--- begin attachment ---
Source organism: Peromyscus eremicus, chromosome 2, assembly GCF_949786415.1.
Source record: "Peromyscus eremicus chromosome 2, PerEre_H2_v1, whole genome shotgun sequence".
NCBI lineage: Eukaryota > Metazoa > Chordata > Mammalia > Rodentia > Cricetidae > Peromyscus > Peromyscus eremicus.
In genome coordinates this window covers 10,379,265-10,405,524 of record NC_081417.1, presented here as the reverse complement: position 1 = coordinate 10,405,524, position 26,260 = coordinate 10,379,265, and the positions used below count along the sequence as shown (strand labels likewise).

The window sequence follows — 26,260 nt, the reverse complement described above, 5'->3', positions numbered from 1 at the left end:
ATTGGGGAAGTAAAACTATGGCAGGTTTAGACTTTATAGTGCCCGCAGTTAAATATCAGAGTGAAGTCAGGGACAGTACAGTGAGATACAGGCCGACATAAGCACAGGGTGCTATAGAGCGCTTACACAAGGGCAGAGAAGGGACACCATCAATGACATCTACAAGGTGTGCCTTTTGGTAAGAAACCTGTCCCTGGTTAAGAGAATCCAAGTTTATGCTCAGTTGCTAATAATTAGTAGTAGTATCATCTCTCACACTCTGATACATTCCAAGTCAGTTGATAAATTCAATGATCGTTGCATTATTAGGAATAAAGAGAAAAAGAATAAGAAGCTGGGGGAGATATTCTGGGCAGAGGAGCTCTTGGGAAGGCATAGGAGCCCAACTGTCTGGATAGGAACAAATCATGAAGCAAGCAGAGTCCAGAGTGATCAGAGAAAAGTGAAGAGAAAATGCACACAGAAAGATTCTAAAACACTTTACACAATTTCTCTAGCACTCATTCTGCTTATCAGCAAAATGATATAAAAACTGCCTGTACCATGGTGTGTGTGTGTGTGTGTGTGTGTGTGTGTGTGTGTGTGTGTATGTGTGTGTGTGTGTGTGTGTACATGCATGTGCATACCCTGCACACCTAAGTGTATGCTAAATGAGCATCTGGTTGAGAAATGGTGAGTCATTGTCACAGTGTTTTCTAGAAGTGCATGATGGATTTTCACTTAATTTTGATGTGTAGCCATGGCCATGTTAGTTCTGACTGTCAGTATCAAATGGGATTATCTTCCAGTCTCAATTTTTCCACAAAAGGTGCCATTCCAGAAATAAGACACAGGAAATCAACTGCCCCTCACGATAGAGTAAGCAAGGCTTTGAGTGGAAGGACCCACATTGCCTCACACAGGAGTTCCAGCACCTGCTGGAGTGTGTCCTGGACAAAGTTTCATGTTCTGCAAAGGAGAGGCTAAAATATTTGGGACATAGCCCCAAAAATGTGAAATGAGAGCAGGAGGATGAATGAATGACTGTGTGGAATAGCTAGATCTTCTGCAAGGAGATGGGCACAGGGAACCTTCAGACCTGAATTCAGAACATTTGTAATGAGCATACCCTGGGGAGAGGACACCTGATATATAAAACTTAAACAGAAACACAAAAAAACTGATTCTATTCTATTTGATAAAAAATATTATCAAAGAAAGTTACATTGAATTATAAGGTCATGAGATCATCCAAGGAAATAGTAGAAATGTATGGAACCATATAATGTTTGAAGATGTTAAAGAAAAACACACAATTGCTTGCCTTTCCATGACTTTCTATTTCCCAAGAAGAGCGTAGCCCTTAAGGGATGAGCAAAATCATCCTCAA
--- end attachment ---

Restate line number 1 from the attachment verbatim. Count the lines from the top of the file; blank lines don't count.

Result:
Source organism: Peromyscus eremicus, chromosome 2, assembly GCF_949786415.1.